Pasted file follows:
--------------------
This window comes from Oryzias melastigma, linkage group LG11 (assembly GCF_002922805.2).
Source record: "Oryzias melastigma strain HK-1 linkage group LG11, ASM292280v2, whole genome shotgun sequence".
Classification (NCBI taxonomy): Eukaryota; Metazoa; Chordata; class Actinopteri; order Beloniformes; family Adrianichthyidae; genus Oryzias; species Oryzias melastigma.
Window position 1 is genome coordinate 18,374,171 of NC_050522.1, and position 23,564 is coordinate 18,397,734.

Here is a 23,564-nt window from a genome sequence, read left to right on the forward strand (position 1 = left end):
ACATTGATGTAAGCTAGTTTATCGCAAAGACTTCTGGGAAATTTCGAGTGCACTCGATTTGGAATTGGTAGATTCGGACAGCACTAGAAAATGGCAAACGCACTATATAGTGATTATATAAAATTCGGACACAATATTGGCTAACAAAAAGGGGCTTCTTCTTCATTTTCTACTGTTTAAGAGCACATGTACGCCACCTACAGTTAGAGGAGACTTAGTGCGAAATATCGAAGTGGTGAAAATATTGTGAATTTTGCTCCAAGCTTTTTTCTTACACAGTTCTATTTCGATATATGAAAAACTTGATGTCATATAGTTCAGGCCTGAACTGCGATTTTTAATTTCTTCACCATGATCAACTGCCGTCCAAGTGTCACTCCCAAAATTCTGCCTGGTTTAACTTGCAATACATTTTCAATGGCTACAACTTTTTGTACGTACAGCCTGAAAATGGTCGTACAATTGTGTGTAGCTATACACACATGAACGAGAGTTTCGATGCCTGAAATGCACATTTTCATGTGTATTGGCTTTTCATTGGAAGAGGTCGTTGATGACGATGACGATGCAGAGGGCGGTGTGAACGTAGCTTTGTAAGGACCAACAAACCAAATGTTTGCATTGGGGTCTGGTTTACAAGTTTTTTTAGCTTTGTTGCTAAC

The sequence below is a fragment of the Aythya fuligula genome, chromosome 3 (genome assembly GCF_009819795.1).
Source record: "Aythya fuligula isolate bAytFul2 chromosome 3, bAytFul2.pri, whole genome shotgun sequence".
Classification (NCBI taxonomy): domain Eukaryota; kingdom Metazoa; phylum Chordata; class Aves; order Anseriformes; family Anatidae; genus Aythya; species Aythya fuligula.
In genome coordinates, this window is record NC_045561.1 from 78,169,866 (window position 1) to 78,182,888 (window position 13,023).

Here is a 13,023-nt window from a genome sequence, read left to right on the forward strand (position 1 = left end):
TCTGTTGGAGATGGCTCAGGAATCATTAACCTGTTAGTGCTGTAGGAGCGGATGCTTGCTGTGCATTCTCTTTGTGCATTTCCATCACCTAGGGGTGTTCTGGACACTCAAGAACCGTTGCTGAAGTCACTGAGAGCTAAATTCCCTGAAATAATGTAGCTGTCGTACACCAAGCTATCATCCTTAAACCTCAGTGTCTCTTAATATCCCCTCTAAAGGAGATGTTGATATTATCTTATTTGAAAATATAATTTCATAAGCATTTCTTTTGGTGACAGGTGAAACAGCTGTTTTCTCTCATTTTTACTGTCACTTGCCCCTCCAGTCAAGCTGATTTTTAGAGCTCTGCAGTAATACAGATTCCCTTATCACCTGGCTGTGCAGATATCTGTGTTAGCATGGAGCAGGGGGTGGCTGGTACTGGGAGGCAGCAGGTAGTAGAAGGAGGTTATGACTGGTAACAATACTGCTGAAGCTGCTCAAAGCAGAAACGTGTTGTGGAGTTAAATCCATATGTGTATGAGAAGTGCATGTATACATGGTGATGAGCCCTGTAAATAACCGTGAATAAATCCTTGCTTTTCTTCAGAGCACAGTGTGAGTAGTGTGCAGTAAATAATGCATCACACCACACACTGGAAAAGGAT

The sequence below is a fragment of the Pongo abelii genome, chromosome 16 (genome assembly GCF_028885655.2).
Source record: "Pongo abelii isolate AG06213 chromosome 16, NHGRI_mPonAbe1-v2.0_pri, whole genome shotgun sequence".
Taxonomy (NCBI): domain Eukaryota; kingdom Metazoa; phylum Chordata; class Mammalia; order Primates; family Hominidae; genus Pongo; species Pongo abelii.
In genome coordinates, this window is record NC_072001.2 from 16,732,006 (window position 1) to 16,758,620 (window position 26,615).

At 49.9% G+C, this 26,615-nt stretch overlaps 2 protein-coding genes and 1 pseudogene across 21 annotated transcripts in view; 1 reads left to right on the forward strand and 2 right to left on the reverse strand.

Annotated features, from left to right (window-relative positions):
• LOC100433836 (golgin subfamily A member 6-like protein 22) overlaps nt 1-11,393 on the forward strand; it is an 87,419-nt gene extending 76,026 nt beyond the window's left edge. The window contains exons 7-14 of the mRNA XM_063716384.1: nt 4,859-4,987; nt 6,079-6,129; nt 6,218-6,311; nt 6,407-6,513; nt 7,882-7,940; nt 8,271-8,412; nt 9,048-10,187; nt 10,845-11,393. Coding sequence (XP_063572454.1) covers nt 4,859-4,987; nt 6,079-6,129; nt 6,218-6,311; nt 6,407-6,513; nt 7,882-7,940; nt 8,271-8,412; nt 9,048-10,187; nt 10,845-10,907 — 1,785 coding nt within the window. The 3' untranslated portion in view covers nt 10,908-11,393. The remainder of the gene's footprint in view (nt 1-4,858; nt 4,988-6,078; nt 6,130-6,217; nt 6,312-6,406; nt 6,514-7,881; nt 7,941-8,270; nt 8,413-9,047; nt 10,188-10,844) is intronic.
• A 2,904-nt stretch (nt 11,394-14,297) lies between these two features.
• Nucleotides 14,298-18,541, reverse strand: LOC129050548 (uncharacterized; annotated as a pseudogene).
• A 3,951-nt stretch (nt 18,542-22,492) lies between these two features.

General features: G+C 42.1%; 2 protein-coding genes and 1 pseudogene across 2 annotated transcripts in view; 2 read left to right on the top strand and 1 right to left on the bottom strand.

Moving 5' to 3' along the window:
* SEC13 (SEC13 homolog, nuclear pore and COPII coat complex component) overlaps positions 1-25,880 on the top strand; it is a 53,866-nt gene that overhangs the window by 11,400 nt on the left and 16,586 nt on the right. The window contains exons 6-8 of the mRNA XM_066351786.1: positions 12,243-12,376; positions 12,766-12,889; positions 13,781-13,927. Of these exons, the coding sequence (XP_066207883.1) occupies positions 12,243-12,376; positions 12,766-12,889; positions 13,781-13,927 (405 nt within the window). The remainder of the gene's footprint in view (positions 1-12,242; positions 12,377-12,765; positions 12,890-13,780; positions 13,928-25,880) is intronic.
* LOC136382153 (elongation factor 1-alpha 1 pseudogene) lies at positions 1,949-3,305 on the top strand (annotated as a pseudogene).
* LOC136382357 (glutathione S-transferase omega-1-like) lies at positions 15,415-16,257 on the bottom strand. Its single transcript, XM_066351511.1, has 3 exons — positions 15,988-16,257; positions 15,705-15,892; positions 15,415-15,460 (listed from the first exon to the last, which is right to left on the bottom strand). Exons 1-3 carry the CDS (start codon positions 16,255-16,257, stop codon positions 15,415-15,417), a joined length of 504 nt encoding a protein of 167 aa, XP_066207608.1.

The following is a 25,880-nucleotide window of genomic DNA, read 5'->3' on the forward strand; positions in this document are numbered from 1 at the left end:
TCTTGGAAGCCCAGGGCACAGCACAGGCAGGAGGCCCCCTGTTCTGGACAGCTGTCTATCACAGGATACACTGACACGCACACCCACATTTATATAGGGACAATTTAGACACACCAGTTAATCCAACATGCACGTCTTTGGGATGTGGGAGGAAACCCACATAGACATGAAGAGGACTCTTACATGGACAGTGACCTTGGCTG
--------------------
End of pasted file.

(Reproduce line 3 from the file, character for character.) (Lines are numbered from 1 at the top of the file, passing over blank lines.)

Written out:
Classification (NCBI taxonomy): Eukaryota; Metazoa; Chordata; class Actinopteri; order Beloniformes; family Adrianichthyidae; genus Oryzias; species Oryzias melastigma.